MORTAL KOMBAT!!!!!  Or rather Mortal Trekbat? Anyhow, the crew find themselves in the fight for their lives on the episode that originally aired on January 5, 1968.  This is The Gamesters of Triskelion.

The Episode:

Captain’s Log Stardate 3211.7

Kirk, Uhura and Chekov beam down to a planet to conduct a routine check on an installation when they are suddenly taken prisoner by alien warriors.  They soon discover they have been taken to some sort of prison where they have been fitted with ‘Collars of Obedience’ and will be forced to fight for their lives in an arena.

While the Enterprise searches for their crew members, Kirk must fight round after round making every attempt to keep his crew members safe while trying to survive.  All the while disembodied voices, known only as The Providers, run the show prompting Kirk to discover who runs this horrific game.

Kirk soon finds himself involved with a fellow prisoner named Shahna, who is really being used by the Providers as a ‘thrall’ and uses her feelings for him to distract her in order to free Uhura and Chekov.   The Providers intervene and make a deal with Kirk that if he fights the three other thralls in hand to hand combat, they will let Kirk and his people go.  He agrees and after beating all but one thrall, he is forced to fight Shahna.  He wins despite not wanting to fight her and the Providers let them all go.

Is this a ‘Good’ Episode:

Oooof. Another bad one. Well, that’s not entirely fair, this is just a very basic and derivative one that really has no redeeming qualities.  If anything, this episode is the equivalent a filler episode on an anime series.  It’s basic in every way and serves no purpose to the overall narrative while providing some quasi-interesting narrative that, unfortunately, does nothing to further even a little character development. 

In fact, this episode goes to great lengths to not only be a terrible narrative but also dives so deep into it’s misogynistic nature that it languishes there to a fault.  Everything from the extremely dated ‘sexy warrior’ costumes to even the idea of slaves being ‘matched’ with each other screams of being born of someone’s horrible sycophantic wet dream. 

I mean, really, It’s that bad.  So bad in fact that this doesn’t even warrant a full breakdown or a deep exploration.  It was a pain just getting through it for this review series and honestly, I don’t want to bore you to death.  So….my suggestion, leave the Gamesters of Triskelion to themselves and skip this episode at all costs.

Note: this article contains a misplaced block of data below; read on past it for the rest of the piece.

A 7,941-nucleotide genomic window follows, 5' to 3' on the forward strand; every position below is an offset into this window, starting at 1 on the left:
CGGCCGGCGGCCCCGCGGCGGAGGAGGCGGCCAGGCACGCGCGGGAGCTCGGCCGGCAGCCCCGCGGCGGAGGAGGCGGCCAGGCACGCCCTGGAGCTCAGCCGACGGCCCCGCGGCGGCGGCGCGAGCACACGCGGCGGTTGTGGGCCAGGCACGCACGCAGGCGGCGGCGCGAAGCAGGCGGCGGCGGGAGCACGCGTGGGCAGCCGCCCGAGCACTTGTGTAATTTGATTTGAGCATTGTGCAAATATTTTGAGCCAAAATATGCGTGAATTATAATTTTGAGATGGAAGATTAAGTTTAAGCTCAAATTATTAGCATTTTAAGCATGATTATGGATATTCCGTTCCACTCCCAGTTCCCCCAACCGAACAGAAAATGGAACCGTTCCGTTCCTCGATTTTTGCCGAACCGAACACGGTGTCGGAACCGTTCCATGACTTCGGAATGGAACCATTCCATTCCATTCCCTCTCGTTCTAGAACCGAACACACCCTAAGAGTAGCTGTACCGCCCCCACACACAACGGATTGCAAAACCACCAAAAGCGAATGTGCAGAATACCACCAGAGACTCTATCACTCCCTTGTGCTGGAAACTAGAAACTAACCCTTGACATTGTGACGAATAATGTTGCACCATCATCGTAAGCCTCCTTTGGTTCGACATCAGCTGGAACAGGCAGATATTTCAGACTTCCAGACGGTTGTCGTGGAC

Gleanings and Cool Bits:

  • I still do not understand why the senior officers insist on going on these away missions if all they ever do is get captured or get put into danger.  You’d think they would learn something from this.
  • We never find out who the Providers are and there is no real resolution to this episode in any way. I like to think that the Providers were early Ferengi betting on slave battles. It just makes more sense that way.

Thanks for reading the Retro TV Review,  I look forward to discussing the rest of the series with you, one episode at a time every Monday, Wednesday and Friday!  Next Review: Obsession

For more reviews I have a weekly series called Key Movies Of My Life that comes out every Thursday and for more retro TV goodness check out the rest of the Retro TV Reviews here.

As always, please feel free to comment below and share your experiences with these episodes as well. If you just happened by, tell me what you think! Don’t Forget To Follow me if you like the blog!

Late To The Game 3/16/2022

Kirk realizes he should not have ordered his Lady Gaga android from Wish.

Special Thanks to Memory Alpha as they are one of the best sources for details on Star Trek information available.  Although I have a pretty deep knowledge on the subject, they have proven invaluable as a regular resource.

Star Trek and all related marks, logos and characters are solely owned by CBS Studios Inc. This fan production is not endorsed by, sponsored by, nor affiliated with CBS, Paramount Pictures, or any other Star Trek franchise, and is a non-commercial fan-made production intended for recreational use.  No commercial exhibition or distribution is permitted. No alleged independent rights will be asserted against CBS or Paramount Pictures.”

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